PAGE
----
In this study, physicians from the United States assessed the effect of 2 interferon-based therapies on the health-related QOL, work productivity and resource utilization in patients with chronic hepatitis C.
The team randomized 412 patients to either peginterferon alpha (pegIFN) 2a monotherapy (n = 206) or interferon alpha (IFN) 2b plus ribavirin (RBV) (n = 206).
The team administered the PegIFN 2a subcutaneously at a dose of 180 g once weekly for 48 weeks. The IFN 2b/RBV was administered at doses of 3 MU thrice weekly subcutaneously and 1000-1200 mg/day orally.
The physicians used the SF-36 Health Survey Questionnaire and additional generic and specific scales to evaluate the patients.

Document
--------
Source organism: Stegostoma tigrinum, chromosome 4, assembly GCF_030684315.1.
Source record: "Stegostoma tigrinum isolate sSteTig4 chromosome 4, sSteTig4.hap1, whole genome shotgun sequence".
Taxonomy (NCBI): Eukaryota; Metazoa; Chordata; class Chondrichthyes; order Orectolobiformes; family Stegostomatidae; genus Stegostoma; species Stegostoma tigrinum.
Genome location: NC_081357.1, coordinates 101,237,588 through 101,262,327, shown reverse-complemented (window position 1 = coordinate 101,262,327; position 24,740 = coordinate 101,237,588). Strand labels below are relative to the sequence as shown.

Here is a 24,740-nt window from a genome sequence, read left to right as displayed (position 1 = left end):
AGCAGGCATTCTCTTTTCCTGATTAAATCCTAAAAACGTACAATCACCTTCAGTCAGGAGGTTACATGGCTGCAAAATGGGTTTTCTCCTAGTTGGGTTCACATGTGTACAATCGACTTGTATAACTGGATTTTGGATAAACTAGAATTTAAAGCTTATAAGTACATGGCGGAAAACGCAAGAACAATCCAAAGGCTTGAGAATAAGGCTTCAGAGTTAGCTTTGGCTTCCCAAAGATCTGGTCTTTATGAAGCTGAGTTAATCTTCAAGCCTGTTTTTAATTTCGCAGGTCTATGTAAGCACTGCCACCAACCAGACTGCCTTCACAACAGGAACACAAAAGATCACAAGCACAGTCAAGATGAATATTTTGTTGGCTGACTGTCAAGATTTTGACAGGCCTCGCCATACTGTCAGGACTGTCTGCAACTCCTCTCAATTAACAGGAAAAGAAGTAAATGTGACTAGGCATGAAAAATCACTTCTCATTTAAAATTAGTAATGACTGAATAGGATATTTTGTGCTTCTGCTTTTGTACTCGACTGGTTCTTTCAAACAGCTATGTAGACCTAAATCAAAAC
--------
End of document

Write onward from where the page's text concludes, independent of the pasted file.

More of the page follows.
They found that the IFN 2b/RBV patients score less well for all SF-36 summary and Hepatitis Quality of Life Questionnaire (HQLQ)-specific scales than the pegIFN 2a group. These differences were pronounced during the first 24 weeks of treatment.
The pegIFN group also scored better on all measures of work functioning and productivity at each visit.
Dr Perrillo's team concluded that, "Treatment with pegIFN 2a relative to IFN 2b/RBV minimizes the adverse impact of therapy on health-related QOL".
"Patients randomized to pegIFN 2a had improved work productivity, less activity impairment, decreased need for prescription drugs to treat adverse effects, and better adherence to therapy".